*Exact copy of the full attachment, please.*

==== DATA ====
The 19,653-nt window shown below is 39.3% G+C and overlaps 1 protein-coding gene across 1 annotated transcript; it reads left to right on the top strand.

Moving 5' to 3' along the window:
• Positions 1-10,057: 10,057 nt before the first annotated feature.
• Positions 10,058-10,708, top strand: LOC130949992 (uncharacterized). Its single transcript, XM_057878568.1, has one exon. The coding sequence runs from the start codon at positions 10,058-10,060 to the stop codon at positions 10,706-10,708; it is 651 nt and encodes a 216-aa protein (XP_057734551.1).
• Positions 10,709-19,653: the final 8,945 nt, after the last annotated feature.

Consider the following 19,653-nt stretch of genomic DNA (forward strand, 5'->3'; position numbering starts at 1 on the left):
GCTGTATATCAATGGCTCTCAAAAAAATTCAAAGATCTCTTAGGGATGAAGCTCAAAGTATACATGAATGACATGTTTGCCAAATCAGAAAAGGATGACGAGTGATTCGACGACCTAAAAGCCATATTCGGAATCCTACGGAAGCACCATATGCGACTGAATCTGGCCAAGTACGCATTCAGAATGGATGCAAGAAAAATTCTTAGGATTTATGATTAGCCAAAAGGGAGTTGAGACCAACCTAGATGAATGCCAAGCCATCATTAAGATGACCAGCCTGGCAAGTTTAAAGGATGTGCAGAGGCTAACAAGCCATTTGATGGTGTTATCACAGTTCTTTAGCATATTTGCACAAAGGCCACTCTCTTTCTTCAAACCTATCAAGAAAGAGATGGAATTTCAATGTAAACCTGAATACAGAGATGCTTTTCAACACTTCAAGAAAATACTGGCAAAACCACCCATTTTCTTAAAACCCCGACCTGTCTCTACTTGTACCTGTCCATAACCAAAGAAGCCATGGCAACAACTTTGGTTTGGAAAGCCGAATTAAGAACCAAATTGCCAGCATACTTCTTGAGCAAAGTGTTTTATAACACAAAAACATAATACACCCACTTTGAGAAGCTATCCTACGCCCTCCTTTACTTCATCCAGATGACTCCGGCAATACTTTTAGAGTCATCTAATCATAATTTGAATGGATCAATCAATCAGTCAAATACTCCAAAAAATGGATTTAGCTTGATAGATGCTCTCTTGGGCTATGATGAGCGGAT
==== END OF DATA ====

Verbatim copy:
The 19,653-nt window shown below is 39.3% G+C and overlaps 1 protein-coding gene across 1 annotated transcript; it reads left to right on the top strand.

Moving 5' to 3' along the window:
• Positions 1-10,057: 10,057 nt before the first annotated feature.
• Positions 10,058-10,708, top strand: LOC130949992 (uncharacterized). Its single transcript, XM_057878568.1, has one exon. The coding sequence runs from the start codon at positions 10,058-10,060 to the stop codon at positions 10,706-10,708; it is 651 nt and encodes a 216-aa protein (XP_057734551.1).
• Positions 10,709-19,653: the final 8,945 nt, after the last annotated feature.

Consider the following 19,653-nt stretch of genomic DNA (forward strand, 5'->3'; position numbering starts at 1 on the left):
GCTGTATATCAATGGCTCTCAAAAAAATTCAAAGATCTCTTAGGGATGAAGCTCAAAGTATACATGAATGACATGTTTGCCAAATCAGAAAAGGATGACGAGTGATTCGACGACCTAAAAGCCATATTCGGAATCCTACGGAAGCACCATATGCGACTGAATCTGGCCAAGTACGCATTCAGAATGGATGCAAGAAAAATTCTTAGGATTTATGATTAGCCAAAAGGGAGTTGAGACCAACCTAGATGAATGCCAAGCCATCATTAAGATGACCAGCCTGGCAAGTTTAAAGGATGTGCAGAGGCTAACAAGCCATTTGATGGTGTTATCACAGTTCTTTAGCATATTTGCACAAAGGCCACTCTCTTTCTTCAAACCTATCAAGAAAGAGATGGAATTTCAATGTAAACCTGAATACAGAGATGCTTTTCAACACTTCAAGAAAATACTGGCAAAACCACCCATTTTCTTAAAACCCCGACCTGTCTCTACTTGTACCTGTCCATAACCAAAGAAGCCATGGCAACAACTTTGGTTTGGAAAGCCGAATTAAGAACCAAATTGCCAGCATACTTCTTGAGCAAAGTGTTTTATAACACAAAAACATAATACACCCACTTTGAGAAGCTATCCTACGCCCTCCTTTACTTCATCCAGATGACTCCGGCAATACTTTTAGAGTCATCTAATCATAATTTGAATGGATCAATCAATCAGTCAAATACTCCAAAAAATGGATTTAGCTTGATAGATGCTCTCTTGGGCTATGATGAGCGGAT